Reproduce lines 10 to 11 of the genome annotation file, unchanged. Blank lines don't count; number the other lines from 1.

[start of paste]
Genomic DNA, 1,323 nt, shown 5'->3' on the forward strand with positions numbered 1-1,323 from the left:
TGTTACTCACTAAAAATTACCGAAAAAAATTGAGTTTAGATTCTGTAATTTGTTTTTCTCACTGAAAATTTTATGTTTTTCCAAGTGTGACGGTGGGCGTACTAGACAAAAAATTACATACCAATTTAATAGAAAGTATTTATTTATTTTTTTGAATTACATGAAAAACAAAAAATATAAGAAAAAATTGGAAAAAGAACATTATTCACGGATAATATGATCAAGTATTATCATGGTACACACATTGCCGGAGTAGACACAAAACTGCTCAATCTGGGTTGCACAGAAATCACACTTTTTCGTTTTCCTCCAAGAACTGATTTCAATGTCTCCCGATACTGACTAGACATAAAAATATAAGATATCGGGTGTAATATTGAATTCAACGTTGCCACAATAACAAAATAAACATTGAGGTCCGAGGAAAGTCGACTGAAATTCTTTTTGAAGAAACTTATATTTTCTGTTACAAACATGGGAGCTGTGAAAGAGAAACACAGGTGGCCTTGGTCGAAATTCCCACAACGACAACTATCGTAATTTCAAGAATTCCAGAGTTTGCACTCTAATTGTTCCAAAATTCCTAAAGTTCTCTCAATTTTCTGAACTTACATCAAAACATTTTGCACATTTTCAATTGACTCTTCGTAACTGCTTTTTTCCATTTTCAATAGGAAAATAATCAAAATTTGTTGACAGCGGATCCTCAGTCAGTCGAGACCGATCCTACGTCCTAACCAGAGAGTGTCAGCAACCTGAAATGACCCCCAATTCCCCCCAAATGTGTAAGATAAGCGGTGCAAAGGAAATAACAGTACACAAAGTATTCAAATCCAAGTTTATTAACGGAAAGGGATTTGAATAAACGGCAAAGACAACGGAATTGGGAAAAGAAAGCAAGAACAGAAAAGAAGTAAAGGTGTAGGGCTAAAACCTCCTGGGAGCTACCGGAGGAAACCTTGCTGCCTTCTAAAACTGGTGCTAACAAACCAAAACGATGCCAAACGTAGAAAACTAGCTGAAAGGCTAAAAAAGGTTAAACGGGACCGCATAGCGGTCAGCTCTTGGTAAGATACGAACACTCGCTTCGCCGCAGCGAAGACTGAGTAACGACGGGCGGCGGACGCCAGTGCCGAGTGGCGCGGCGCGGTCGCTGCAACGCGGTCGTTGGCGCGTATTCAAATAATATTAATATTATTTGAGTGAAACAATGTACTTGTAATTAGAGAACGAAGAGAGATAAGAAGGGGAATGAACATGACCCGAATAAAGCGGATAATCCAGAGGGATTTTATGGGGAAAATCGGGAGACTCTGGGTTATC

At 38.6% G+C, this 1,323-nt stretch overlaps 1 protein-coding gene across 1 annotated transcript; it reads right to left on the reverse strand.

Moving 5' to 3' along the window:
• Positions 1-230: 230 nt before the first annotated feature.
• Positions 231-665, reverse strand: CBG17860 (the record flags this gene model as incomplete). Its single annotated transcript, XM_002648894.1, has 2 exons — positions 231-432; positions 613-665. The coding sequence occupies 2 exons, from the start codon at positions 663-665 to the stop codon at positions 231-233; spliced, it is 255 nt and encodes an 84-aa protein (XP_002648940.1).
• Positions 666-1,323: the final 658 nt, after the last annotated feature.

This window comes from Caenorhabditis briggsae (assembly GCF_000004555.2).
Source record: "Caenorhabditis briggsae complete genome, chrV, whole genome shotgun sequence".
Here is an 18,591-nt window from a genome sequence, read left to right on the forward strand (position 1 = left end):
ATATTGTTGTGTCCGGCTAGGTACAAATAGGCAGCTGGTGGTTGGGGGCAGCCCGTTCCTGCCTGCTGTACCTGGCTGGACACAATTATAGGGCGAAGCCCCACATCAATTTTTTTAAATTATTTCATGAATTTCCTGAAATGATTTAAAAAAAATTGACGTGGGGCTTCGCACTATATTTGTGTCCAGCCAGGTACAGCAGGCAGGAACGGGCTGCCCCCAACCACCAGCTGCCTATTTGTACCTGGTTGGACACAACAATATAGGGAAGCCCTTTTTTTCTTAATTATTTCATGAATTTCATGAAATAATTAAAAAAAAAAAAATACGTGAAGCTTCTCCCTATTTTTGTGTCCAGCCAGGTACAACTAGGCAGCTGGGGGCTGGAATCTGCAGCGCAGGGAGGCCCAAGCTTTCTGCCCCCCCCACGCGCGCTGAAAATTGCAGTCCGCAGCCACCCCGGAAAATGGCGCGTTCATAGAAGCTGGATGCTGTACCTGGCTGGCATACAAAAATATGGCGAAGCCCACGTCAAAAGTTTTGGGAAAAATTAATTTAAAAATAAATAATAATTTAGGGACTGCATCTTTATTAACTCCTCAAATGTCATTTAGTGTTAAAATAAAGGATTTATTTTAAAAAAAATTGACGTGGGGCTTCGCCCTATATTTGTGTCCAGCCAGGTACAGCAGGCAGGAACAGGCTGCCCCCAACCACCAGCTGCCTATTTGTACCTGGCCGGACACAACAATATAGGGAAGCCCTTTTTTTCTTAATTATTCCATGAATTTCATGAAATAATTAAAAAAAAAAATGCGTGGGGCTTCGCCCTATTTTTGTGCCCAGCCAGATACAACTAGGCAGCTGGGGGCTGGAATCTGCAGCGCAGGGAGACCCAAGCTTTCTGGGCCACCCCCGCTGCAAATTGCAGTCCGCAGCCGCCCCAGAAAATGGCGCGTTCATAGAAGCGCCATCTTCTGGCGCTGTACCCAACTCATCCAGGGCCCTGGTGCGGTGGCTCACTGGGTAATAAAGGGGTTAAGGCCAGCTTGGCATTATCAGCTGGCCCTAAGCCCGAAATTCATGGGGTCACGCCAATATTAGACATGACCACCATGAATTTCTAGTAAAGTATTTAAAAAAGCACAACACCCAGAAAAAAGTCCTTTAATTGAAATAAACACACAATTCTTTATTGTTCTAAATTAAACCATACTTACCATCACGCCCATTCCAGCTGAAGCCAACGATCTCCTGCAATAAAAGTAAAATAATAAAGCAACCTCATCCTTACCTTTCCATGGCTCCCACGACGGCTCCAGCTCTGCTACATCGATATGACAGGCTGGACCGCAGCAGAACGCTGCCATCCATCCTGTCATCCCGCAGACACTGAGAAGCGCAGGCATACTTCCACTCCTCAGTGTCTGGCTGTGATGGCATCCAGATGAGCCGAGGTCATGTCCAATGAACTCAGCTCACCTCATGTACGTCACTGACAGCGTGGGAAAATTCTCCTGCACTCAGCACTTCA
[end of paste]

Here is an 18,591-nt window from a genome sequence, read left to right on the forward strand (position 1 = left end):
ATATTGTTGTGTCCGGCTAGGTACAAATAGGCAGCTGGTGGTTGGGGGCAGCCCGTTCCTGCCTGCTGTACCTGGCTGGACACAATTATAGGGCGAAGCCCCACATCAATTTTTTTAAATTATTTCATGAATTTCCTGAAATGATTTAAAAAAAATTGACGTGGGGCTTCGCACTATATTTGTGTCCAGCCAGGTACAGCAGGCAGGAACGGGCTGCCCCCAACCACCAGCTGCCTATTTGTACCTGGTTGGACACAACAATATAGGGAAGCCCTTTTTTTCTTAATTATTTCATGAATTTCATGAAATAATTAAAAAAAAAAAAATACGTGAAGCTTCTCCCTATTTTTGTGTCCAGCCAGGTACAACTAGGCAGCTGGGGGCTGGAATCTGCAGCGCAGGGAGGCCCAAGCTTTCTGCCCCCCCCACGCGCGCTGAAAATTGCAGTCCGCAGCCACCCCGGAAAATGGCGCGTTCATAGAAGCTGGATGCTGTACCTGGCTGGCATACAAAAATATGGCGAAGCCCACGTCAAAAGTTTTGGGAAAAATTAATTTAAAAATAAATAATAATTTAGGGACTGCATCTTTATTAACTCCTCAAATGTCATTTAGTGTTAAAATAAAGGATTTATTTTAAAAAAAATTGACGTGGGGCTTCGCCCTATATTTGTGTCCAGCCAGGTACAGCAGGCAGGAACAGGCTGCCCCCAACCACCAGCTGCCTATTTGTACCTGGCCGGACACAACAATATAGGGAAGCCCTTTTTTTCTTAATTATTCCATGAATTTCATGAAATAATTAAAAAAAAAAATGCGTGGGGCTTCGCCCTATTTTTGTGCCCAGCCAGATACAACTAGGCAGCTGGGGGCTGGAATCTGCAGCGCAGGGAGACCCAAGCTTTCTGGGCCACCCCCGCTGCAAATTGCAGTCCGCAGCCGCCCCAGAAAATGGCGCGTTCATAGAAGCGCCATCTTCTGGCGCTGTACCCAACTCATCCAGGGCCCTGGTGCGGTGGCTCACTGGGTAATAAAGGGGTTAAGGCCAGCTTGGCATTATCAGCTGGCCCTAAGCCCGAAATTCATGGGGTCACGCCAATATTAGACATGACCACCATGAATTTCTAGTAAAGTATTTAAAAAAGCACAACACCCAGAAAAAAGTCCTTTAATTGAAATAAACACACAATTCTTTATTGTTCTAAATTAAACCATACTTACCATCACGCCCATTCCAGCTGAAGCCAACGATCTCCTGCAATAAAAGTAAAATAATAAAGCAACCTCATCCTTACCTTTCCATGGCTCCCACGACGGCTCCAGCTCTGCTACATCGATATGACAGGCTGGACCGCAGCAGAACGCTGCCATCCATCCTGTCATCCCGCAGACACTGAGAAGCGCAGGCATACTTCCACTCCTCAGTGTCTGGCTGTGATGGCATCCAGATGAGCCGAGGTCATGTCCAATGAACTCAGCTCACCTCATGTACGTCACTGACAGCGTGGGAAAATTCTCCTGCACTCAGCACTTCA